It will cost me more money doing my research. The Ancestry website has the information sewn up in slick sections and there are payments to be made to access different information. I will be joining Ancestry.com/.co.uk because I need access to all the other family trees that exist on line already. I want to be part of the Ancestry community along with my other cousins.

And I need time – lots of it because I can feel this is going to take me over. I want to find living (and deceased) relatives and ancestral connections. I want to find out where my 6ft tall genes come from (although my bet is on my Scandinavian ancestry!). And I want to unearth stories; stories that I can’t even imagine today.

I suspect this will be the Christmas present that will just keep on giving…




Divided by a common language – us & US

What every traveller or communicator between the US and UK needs to know – the language differences… You could be forgiven for thinking that English is a one-size-fits-all.

When I was enjoying a front row seat unwittingly living the inspiration for what became Love Travels, we came across many terms that were alien to each country. It was a source of great amusement and entertainment. That was in a social setting but there are some I wouldn’t want to get wrong. We talked about creating our own version of what so many people have since published to ease relations between the countries.

I liked the one that found me today and reminded me of those fun exchanges; some of which are referred to along the way in Love Travels.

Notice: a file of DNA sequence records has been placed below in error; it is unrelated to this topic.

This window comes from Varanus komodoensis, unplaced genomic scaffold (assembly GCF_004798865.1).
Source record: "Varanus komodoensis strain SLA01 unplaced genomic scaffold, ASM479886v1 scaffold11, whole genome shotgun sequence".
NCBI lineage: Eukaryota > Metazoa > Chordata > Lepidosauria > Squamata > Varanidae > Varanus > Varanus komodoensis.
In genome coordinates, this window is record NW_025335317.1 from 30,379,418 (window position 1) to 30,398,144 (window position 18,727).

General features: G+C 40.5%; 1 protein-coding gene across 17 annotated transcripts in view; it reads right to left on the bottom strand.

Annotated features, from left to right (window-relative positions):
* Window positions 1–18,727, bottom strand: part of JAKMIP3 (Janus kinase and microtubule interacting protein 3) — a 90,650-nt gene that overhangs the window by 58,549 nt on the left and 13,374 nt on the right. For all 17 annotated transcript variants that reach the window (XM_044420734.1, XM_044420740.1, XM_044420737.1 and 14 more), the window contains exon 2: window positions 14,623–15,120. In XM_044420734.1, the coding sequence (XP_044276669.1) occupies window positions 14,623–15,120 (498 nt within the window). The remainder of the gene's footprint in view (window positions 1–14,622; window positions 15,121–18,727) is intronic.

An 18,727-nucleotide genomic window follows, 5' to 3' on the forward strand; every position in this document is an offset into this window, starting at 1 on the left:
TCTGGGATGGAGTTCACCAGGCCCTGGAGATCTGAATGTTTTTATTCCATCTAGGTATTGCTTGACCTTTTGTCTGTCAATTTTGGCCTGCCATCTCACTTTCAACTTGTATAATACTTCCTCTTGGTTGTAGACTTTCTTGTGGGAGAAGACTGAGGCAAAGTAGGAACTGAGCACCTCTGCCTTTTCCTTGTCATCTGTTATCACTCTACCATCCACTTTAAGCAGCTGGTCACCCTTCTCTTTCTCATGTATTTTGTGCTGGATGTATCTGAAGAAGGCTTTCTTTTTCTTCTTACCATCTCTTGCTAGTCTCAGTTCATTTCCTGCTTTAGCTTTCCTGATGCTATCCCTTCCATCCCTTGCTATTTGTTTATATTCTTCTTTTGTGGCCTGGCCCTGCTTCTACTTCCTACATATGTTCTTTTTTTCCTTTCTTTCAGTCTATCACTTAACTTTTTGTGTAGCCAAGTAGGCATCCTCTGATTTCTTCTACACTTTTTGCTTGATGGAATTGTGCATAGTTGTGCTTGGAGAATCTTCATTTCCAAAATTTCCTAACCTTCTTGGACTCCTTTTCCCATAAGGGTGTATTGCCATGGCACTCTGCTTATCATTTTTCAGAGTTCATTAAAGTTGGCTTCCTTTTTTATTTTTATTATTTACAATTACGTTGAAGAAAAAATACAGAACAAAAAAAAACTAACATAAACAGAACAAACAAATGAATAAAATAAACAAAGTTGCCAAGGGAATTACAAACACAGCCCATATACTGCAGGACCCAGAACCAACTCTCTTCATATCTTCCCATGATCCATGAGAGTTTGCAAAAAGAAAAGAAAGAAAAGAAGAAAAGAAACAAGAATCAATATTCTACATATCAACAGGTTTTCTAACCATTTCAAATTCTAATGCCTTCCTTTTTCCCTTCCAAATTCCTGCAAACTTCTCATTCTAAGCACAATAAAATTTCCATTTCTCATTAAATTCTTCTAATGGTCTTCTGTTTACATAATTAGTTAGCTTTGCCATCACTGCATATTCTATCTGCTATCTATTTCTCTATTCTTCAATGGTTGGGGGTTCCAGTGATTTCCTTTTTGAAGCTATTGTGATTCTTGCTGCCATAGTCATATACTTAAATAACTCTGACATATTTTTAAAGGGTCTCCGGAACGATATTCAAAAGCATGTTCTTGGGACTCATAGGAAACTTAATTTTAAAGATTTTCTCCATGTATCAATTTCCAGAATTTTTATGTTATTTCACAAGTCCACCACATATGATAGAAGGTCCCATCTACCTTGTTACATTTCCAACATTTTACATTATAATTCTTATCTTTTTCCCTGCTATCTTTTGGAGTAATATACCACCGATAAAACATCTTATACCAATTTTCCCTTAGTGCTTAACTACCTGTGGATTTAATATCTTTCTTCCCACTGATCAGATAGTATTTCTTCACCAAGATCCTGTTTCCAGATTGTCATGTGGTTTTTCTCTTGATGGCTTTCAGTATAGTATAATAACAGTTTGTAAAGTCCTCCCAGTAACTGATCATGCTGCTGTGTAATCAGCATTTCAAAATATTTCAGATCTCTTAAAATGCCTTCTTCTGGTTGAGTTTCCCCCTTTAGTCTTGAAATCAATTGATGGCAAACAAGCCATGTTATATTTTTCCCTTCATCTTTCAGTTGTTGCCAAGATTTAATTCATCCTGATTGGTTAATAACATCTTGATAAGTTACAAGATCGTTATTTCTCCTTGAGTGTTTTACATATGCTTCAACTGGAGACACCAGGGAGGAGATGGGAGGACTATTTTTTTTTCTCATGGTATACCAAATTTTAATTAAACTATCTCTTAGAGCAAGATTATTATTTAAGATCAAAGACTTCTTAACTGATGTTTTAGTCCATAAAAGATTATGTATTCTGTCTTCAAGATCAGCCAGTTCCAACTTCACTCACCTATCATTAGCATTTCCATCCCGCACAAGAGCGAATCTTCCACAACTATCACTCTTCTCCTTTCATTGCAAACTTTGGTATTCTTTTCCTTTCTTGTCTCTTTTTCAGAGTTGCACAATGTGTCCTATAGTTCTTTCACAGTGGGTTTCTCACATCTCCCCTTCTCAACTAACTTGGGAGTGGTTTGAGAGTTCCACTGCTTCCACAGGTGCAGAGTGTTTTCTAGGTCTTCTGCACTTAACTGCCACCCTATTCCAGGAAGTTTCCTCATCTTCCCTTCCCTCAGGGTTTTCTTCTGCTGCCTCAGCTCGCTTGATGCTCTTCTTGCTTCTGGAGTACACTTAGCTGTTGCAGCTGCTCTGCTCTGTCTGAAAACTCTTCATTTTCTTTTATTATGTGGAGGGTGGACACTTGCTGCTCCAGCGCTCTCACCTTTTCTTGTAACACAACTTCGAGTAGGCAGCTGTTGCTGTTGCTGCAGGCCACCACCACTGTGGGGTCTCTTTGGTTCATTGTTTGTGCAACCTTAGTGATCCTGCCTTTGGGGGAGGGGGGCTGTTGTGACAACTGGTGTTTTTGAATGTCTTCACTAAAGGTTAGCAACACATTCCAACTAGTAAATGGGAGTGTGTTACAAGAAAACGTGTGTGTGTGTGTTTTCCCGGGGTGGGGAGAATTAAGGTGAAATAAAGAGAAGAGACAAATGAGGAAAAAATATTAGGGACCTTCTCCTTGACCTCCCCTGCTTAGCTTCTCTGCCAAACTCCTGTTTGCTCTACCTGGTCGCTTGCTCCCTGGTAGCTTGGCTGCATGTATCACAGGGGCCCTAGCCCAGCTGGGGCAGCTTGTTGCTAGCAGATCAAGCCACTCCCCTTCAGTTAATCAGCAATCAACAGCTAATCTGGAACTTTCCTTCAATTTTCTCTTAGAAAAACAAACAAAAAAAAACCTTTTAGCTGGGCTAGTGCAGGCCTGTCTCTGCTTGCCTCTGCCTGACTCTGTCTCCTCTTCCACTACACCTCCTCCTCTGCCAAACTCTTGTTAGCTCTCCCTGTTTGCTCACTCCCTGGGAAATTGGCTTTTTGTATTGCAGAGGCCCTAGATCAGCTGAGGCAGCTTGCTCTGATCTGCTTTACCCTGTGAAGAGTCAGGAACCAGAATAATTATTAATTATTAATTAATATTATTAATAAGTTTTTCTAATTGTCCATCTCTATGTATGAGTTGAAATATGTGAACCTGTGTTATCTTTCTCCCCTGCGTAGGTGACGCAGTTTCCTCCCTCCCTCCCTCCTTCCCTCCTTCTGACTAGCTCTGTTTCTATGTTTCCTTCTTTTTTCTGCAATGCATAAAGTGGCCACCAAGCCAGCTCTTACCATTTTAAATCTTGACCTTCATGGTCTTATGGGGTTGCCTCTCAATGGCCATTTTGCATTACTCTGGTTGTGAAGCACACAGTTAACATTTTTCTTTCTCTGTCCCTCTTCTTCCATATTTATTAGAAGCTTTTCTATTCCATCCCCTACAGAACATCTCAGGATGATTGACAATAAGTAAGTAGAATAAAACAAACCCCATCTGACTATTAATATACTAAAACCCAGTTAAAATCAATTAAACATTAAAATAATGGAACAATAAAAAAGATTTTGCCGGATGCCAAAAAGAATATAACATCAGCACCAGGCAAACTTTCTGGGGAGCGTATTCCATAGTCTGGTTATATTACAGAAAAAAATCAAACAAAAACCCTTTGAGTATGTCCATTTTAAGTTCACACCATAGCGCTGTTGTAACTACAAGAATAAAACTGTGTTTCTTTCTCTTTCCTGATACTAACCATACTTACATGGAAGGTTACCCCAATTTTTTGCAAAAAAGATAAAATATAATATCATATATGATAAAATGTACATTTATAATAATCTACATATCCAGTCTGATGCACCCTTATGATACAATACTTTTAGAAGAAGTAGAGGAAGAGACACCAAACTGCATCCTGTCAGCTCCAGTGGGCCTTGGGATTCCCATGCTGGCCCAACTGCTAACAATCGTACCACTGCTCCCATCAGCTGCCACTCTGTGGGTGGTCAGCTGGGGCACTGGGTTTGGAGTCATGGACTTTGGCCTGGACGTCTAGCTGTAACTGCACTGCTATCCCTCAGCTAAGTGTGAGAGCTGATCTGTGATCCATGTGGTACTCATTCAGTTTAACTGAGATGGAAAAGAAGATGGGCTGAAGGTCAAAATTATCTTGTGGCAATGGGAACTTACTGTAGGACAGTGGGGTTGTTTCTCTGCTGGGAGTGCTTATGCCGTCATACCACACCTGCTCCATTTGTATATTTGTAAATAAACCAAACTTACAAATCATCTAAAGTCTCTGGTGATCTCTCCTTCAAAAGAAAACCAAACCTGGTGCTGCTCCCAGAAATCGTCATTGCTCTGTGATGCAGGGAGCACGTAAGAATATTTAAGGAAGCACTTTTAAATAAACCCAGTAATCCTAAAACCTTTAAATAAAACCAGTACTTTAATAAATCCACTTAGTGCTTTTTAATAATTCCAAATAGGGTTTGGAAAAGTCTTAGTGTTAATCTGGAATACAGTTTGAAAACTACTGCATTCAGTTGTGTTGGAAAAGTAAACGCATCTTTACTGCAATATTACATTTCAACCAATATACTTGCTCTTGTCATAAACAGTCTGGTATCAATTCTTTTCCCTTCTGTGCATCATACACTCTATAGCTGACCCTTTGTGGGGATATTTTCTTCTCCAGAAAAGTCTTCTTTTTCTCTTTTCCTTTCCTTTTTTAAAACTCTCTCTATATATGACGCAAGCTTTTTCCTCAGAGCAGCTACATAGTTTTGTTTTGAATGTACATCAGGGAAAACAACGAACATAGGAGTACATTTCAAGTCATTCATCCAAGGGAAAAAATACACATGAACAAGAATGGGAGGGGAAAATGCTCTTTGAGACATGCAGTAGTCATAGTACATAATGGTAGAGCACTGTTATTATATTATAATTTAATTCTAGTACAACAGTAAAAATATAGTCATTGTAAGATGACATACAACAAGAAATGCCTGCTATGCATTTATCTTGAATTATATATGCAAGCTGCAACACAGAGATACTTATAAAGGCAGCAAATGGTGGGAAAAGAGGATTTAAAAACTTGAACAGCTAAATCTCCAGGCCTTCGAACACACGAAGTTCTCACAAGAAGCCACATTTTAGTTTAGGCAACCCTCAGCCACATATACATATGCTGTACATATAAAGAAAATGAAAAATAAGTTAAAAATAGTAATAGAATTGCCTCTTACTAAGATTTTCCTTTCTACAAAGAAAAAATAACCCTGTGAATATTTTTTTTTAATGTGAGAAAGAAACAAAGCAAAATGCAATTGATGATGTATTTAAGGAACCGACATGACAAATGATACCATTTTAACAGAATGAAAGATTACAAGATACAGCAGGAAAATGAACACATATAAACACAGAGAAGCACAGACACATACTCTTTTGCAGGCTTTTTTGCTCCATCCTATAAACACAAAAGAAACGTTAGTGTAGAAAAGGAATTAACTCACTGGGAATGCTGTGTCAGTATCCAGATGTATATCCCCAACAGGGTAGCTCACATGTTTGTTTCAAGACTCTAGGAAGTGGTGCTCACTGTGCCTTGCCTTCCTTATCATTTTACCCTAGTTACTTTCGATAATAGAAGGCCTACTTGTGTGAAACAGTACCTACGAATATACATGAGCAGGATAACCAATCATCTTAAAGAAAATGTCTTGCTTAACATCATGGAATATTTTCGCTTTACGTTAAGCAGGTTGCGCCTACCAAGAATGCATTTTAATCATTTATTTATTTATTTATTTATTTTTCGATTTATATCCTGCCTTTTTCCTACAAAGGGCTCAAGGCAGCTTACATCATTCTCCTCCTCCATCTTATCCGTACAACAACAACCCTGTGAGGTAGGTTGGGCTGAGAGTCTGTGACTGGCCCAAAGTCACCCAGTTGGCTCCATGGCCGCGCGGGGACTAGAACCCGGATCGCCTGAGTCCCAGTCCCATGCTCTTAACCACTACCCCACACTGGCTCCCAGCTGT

It isn’t just the language, it’s also the spellings. American spellings often have fewer characters. For example we say travellers, they say travelers. We say colour, they say color. Have you realised how many words there actually are?

This is a useful list: http://www.tysto.com/uk-us-spelling-list.html

Left me wondering how fewer printer cartridges the US uses simply because they use fewer letters in some common words? I suspect someone could actually measure that.

As someone who has battled through the hidden settings of US English spelling and grammar checkers, I wonder if one day in the future we may decide on a little more agreed commonality… The world seems to strive to make things easier but then there is often resistance to change. Brexit and Trump – say no more.

Text-speak of course took off with a life and language of its own. However that’s the young for you! I love languages, I love differences. And I’ll always have a soft spot for what the US and its ancestors have done with the English language.


Did I take a wrong turn in my career? Is a wrong turn ever reversible?

Back between the 1970s-90s I found it relatively straightforward to get employment. I lived in a big city, was young, and had a variety of roles from IT Training to database work. I was a happy bunny at work feeling like I was doing something useful and important; I revelled in meeting new people and sharing my rapidly expanding IT skills I had a smile for everyone. A couple of job roles during my late 20s saw me driving around in brand new company vehicles, although for me, carrying a briefcase was the ultimate status symbol.